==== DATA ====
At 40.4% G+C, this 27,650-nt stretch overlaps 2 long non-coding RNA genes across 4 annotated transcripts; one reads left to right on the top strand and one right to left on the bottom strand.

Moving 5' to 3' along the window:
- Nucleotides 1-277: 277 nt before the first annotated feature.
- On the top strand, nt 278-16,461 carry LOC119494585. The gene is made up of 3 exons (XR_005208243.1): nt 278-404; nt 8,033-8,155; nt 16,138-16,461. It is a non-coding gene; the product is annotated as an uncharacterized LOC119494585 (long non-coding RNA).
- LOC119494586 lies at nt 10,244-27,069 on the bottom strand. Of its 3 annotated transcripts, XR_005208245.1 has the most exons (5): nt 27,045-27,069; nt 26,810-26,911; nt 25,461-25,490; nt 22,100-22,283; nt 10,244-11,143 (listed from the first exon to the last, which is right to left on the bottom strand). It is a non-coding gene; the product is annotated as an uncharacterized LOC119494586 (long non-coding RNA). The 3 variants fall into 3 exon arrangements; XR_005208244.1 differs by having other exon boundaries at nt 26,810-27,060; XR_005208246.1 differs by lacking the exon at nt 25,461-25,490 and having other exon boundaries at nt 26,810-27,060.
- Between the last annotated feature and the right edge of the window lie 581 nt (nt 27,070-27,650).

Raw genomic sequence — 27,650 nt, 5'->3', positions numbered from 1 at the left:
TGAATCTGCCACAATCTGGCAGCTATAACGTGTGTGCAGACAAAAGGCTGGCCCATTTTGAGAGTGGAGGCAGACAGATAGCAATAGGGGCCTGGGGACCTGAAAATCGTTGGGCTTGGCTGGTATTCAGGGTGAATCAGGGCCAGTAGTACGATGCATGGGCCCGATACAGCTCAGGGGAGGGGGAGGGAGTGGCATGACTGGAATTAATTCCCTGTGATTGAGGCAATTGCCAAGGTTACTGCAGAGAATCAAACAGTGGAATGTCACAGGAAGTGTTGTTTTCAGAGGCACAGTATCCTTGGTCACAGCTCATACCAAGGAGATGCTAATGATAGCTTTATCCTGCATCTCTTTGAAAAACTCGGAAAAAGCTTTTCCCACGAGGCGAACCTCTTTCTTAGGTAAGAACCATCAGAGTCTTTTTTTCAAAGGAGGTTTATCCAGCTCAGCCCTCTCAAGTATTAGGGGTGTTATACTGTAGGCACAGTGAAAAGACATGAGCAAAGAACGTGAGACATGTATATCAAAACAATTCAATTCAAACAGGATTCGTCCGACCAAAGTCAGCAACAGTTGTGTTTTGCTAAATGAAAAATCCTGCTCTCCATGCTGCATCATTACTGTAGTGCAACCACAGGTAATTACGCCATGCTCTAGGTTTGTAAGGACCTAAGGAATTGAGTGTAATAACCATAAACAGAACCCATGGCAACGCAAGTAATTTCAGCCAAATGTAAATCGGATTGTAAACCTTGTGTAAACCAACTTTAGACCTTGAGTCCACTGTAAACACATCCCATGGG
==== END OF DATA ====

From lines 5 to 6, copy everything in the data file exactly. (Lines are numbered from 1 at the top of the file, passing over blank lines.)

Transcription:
- LOC119494586 lies at nt 10,244-27,069 on the bottom strand. Of its 3 annotated transcripts, XR_005208245.1 has the most exons (5): nt 27,045-27,069; nt 26,810-26,911; nt 25,461-25,490; nt 22,100-22,283; nt 10,244-11,143 (listed from the first exon to the last, which is right to left on the bottom strand). It is a non-coding gene; the product is annotated as an uncharacterized LOC119494586 (long non-coding RNA). The 3 variants fall into 3 exon arrangements; XR_005208244.1 differs by having other exon boundaries at nt 26,810-27,060; XR_005208246.1 differs by lacking the exon at nt 25,461-25,490 and having other exon boundaries at nt 26,810-27,060.
- Between the last annotated feature and the right edge of the window lie 581 nt (nt 27,070-27,650).